Circa 2001. Not a great picture, but this is one of many painting projects.

I painted a lot of houses (interiors, exteriors), did a lot of drywall repair.. started MPR Remodeling. Built a 4-5 man team to help me.

It went GREAT that first year.

This time it was different though! I did have a network and knew people. I had sales experience at this point and knew the power of building relationships and ‘getting out there'.

But with my success and still being naive about people, I fell into some really bad partnerships.

I had some good partnerships and work.

But I also had a couple bad ones.

One in particular became a nightmare.

I met this person at a morning breakfast club for businesses. And from what I could tell this person had a good reputation. They were also a contractor with many, many more years experience than I had.

He was impressed how quickly I built a team. For some reason he couldn't retain a team and he had ‘ALL THIS WORK'. We could team up! I had the team.. he had the work. What an amazing partnership!

Lesson one: I should have asked more questions or got to know him better. Why couldn't he keep employees?

Fast forward 4-5 months and..

  • I wasn't paid on projects which put me further and further in debt…
  • He somehow stole my only carpenter to work on his projects.. that I knew nothing about!

I was blindsided and had no experience to deal with it.

That wouldn't be the only bad partnership over the years, but I've thought back on these experiences and there are obvious lessons. The one above is one.

Fully vetting someone before jumping into a relationship. Testing the waters. Not just jumping in with both feet and going nuts.

Contract lessons.. to protect my assets and what I'd built.

I'd have more confidence today and experience to deal with this situation. At the time I was green and was only focused on getting work done and finishing projects – completely missing other details or how to actually run a partnership.

So Many Lessons

The above only scratches the surface of all the lessons running multiple businesses over 3 decades.

Do I have regrets? On one hand I do! But I don't regret trying and putting myself out there.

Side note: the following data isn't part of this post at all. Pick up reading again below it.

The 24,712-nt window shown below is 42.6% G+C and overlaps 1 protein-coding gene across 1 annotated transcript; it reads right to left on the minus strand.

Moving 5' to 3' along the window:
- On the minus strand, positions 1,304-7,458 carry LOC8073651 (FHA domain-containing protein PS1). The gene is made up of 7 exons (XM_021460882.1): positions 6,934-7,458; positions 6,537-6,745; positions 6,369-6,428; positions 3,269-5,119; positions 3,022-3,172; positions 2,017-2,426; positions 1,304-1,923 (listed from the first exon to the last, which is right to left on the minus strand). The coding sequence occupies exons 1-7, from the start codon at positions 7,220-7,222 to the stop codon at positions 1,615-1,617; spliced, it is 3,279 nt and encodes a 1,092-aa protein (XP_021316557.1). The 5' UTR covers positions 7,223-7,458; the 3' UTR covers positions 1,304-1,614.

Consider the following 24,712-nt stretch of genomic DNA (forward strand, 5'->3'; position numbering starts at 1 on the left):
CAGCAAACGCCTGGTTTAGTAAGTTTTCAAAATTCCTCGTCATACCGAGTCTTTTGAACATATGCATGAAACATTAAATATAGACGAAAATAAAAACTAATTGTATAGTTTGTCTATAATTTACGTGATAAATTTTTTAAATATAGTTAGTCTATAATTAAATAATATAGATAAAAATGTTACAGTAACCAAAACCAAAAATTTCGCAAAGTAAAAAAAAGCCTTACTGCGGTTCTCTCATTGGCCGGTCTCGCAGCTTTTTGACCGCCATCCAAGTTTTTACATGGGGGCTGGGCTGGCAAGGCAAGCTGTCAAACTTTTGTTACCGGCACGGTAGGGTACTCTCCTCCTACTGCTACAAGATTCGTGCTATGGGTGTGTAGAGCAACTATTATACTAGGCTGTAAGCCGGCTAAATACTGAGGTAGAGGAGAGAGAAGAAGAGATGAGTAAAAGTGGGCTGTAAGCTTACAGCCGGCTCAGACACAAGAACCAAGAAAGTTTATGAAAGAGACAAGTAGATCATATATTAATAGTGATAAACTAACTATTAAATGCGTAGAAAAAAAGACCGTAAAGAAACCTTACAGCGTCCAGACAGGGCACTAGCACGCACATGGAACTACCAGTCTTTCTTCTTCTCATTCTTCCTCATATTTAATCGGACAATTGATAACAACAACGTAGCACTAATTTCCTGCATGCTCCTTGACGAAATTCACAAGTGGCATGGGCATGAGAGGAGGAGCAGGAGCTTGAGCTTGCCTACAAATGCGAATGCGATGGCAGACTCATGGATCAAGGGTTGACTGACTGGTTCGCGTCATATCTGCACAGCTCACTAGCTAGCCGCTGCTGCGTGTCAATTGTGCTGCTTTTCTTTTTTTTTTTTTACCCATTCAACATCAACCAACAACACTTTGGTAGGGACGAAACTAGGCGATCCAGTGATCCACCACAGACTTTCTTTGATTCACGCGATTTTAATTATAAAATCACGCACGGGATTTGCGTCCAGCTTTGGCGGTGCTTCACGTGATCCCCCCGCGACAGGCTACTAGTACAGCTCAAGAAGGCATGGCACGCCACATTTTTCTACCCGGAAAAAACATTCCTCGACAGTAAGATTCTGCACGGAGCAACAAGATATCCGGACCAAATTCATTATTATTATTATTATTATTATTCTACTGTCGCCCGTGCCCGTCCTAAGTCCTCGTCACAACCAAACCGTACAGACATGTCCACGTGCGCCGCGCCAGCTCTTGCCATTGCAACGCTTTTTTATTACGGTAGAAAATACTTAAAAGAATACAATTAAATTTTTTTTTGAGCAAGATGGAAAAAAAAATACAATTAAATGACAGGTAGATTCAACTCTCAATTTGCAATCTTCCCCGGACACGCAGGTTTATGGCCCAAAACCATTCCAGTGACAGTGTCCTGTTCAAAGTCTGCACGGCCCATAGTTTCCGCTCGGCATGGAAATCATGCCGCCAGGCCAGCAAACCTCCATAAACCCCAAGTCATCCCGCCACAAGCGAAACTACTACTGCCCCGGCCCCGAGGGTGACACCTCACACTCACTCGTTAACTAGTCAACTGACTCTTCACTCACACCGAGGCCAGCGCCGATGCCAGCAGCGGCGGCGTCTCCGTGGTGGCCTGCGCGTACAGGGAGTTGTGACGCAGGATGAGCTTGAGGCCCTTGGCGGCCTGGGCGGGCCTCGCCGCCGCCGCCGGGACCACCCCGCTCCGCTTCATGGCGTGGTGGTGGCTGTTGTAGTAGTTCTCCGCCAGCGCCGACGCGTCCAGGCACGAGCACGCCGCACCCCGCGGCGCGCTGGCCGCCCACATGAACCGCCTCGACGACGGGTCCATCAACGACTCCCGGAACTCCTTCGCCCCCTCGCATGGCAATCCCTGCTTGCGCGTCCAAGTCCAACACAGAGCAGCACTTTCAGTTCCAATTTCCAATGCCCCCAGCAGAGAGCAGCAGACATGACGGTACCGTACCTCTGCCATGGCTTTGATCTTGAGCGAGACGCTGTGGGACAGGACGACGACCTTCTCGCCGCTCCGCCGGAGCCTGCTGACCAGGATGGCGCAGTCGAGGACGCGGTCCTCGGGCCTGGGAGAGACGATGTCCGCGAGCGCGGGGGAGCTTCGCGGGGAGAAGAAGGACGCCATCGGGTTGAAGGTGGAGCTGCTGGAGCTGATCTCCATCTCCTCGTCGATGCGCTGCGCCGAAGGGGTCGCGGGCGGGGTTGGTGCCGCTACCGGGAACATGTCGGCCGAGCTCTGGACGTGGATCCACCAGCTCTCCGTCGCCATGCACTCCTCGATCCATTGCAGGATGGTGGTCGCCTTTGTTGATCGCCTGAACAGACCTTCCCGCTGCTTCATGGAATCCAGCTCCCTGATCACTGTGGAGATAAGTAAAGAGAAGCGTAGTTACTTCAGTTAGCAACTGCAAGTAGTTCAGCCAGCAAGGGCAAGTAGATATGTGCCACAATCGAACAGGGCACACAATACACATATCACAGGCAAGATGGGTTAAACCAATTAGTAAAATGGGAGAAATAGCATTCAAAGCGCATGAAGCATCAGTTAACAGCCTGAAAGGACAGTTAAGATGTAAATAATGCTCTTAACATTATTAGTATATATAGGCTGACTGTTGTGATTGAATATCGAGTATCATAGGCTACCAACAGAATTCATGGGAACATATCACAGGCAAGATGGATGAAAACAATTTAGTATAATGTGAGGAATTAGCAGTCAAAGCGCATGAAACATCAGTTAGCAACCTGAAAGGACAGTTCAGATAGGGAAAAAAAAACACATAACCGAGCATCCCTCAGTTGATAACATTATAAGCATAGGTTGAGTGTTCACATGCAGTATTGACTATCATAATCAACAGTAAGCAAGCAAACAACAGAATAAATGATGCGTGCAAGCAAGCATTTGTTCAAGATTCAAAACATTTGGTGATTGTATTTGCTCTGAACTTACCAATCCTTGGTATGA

All the experiences, good and bad, make me who I am today.

I wasn't savvy, I was naive.. when I first started in business (due to my upbringing and integrity) I trusted everyone. Why would anyone want to do bad things to me? I wouldn't do it to them!

I learned just how many predators exist in business. On one hand this has hardened me.. I can be overprotective. But it also has made me a better business person. All those experiences inform me.

Just as my extensive sales training and experience helps me read people .. people selling me don't know I know the techniques they're using on me (it's fun sometimes). My experience in business has given me the tools and insights I need to ‘do better'.

I'm still learning. Always will be. That's why I love hosting ‘The Builders' podcast. I still have so much to learn and love talking with others in different businesses and with different experiences.

It's Your Turn to Think Back Or…

Through todays lens do you have any past experiences you could analyze and learn from? What would you have done differently? Anything you can apply today so you don't repeat those mistakes?

If not, if you are younger and don't have much to learn from, sometimes the only way to have those experiences is to get out there and get your feet wet.

It can be scary. You will fail; you will regret. Or you may be overconfident (like I've been) and may even think you know enough.

But through all that diversity and those struggles, you'll come out the other end wiser and more prepared for that next great opportunity or business.

Taking risks does build character. And each experience gives you another piece of armor or weapons that can help you win future ‘business' battles.

Matt Levenhagen